Kawakawa – cough improver, tooth-ache reliever and headache buster

Dean Fountain

Clarity... begins at home.

Pharmacy and supermarket shelves are packed with a myriad of herbal remedies for common ailments, especially with winter on its way. 

On closer inspection these products are mostly derived from non indigenous plants, which have a long history of medicinal use in Europe. 

We need to embrace of NZ native plants.

For instance, Murdoch Riley’s book “Maori Healing and Herbal” has pages of medicinal information, reflecting the depth of Maori knowledge developed over centuries of observation and use.

These plant remedies are still widely used today, by both Maori and pakeha (non Maori) the ritual and spiritual aspects are still relevant in Maori communities.

But we don't use them??? I think knowing about their special properties enriches our experience of native plants, and provides another reason to keep biodiversity in Aotearoa.

Kawakawa (Macropiper excelsum, or pepper tree)

Kawakawa is an easily recognized shrub, with aromatic, heart-shaped leaves, that grows widely in coastal regions. 

Kawakawa gives us a clue as to why the first arrivals here from Polynesia called it that. The leaves are like its relative, kava (Piper methysticum), used widely in the South Pacific, Kava has a narcotic effect.

Kawakawa leaves are highly valued for relieving bronchial complaints. Boil a handful of the fresh, young leaves in a small saucepan of water for 15-20 minutes, then drink half a cup of the liquid to relieve chesty coughs.

To make a distinguished tea, for use as a general tonic, it’s best to dry the leaves first, then use a small quantity in a teapot. It’s very good for relieving indigestion.

The fruits and leaves were chewed for toothache – swallow the saliva and keep the leaf matter in your mouth for some time. (The active ingredient is myristicin, which is related to eugenol, a dental analgesic)

Kawakawa leaves were commonly used in hot baths for rheumatic and arthritic pains.

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Recipe: Salad with horopito dressing; horopito and NZ spinach risotto

Dean Fountain

horopito and spinach risotto

To keep with the indigenous theme, you can use New Zealand spinach in your risotto. 

  1. A good dose of  olive oil on medium heat, soften a finely sliced onion and a few cloves of garlic.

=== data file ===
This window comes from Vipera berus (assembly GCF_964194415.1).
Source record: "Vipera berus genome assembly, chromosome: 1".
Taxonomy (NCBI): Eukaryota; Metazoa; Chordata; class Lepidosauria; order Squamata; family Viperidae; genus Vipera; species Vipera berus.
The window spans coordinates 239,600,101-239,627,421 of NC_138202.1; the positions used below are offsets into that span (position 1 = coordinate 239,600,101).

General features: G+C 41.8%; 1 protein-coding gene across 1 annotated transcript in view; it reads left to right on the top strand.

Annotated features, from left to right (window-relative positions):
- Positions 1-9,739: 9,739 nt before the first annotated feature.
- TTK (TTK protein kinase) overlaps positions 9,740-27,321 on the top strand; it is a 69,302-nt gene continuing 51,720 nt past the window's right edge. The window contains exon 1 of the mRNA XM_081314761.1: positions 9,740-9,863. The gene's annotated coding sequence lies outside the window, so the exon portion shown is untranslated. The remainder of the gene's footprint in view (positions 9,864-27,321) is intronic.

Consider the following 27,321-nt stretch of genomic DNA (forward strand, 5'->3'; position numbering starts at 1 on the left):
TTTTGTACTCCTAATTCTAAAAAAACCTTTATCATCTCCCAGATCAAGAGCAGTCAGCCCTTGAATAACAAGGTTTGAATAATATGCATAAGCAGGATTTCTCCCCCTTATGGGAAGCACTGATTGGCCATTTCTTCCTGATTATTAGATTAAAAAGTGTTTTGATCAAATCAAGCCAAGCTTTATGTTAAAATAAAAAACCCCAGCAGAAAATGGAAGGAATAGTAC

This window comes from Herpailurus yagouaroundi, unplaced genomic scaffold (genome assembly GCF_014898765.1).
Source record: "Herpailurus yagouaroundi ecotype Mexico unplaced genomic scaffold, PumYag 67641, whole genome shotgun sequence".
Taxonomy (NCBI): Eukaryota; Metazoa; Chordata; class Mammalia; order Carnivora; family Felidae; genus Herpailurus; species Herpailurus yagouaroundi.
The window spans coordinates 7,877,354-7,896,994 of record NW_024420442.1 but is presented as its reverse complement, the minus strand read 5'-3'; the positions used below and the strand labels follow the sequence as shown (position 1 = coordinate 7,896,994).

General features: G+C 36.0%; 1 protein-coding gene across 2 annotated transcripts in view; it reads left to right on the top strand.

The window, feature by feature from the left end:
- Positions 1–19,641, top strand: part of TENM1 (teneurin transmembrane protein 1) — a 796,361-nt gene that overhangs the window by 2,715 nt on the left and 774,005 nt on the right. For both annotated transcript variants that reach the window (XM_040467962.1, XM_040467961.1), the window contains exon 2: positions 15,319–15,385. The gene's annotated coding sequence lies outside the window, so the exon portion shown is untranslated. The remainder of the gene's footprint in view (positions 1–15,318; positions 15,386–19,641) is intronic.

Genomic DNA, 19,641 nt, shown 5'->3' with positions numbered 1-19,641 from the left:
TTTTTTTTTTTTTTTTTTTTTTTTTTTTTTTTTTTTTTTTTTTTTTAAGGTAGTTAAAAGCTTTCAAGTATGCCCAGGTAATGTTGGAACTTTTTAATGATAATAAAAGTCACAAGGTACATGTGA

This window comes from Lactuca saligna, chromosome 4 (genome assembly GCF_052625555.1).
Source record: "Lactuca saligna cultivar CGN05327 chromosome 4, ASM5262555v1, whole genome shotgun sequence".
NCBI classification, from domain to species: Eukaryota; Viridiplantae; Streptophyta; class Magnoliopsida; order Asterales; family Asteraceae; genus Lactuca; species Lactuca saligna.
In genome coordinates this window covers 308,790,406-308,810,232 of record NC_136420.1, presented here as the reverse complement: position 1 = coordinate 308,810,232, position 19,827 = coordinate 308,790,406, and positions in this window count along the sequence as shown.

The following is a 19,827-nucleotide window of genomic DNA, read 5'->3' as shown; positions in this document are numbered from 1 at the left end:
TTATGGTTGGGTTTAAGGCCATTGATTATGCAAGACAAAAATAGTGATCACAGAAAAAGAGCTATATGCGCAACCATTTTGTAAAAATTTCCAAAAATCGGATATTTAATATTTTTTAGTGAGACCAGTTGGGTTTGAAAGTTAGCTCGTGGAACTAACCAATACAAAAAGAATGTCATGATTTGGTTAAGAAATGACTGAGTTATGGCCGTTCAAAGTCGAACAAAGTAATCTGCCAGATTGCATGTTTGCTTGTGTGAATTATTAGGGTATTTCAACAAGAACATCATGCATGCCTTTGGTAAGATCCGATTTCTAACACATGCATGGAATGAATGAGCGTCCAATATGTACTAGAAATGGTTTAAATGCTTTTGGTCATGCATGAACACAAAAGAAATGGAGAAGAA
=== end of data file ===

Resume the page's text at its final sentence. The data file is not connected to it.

2. Add two handfuls of arborio rice per serving and a pinch or three of dried horopito per serving. Continue stirring.
  3. If you like add wine here, otherwise slowly... begin adding ladles of vegetable stock, one at a time, stirring until the liquid is absorbed.
  4. Meanwhile, wash and chop the spinach.  Cook it with a little butter and a small amount of water (i use the microwave!)
  5. Alternatively– blend the NZ spinach with a stick blender into a paste. This will make your risotto a wonderful green shade, rather than white with bits of green.
  6. When rice is cooked, blend in spinach, salt to flavour, add a knob of butter (optional).
  7. Grate parmiggiano generously over the dish.

2. Salad with horopito dressing

I used horopito leaves (you can pick your own if its in the garden and use fresh leaves) with a full flavour along with strawberries and tomatoes.

For the dressing I shook together a dollop of extra virgin olive oil, balsamic vinegar, salt and two pinches of horopito.


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Recipe - Sweet Horopito Sauce - Johanna Knox

Dean Fountain
Make sure to check out : A Forager's Treasury: A New Zealand guide to finding and using wild plants by Johanna Knox

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Facts about Horopito medicinal properties

Dean Fountain

Horopito was historically bruised leaves where soaked in water and the decoction used to treat a Maori skin rash known as paipai.

The sap was known as a healing aid for gonorrhoea and skin eruptions.

For stomach ache a decoction of the boiled leaves was drunk.

Early settlers called this plant “Maori Pain Killer.

Known as “Bushman’s Pain Killer”. The leaves were chewed for toothache, and women rubbed them on their breasts when weaning their infants.

The inner bark, steeped in hot water, and applied to burns while still warm was reputed to leave no scars.

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Hearty Lamb & Horopito Goulash by Nicola Galloway

Dean Fountain

For other great recipes, you can purchase Nicola Galloways latest book or go to her website to purchase the 2019 calendar.  www.homegrown-kitchen.co.nz

Nicola Galloway Horopito Recipe

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Tall Poppies and Horopito in NZ

Dean Fountain
By Jodyanne Kirkwood & Tarja Viitanen from Otago University.

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Recipe: Roast kumara halves with crispy bacon & horopito mayo

Dean Fountain

Recipe supplied by DELANEY MES from Stuff.co.nz article.



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Uses for horopito in the home

Dean Fountain
Article taken from Stuff.co.nz

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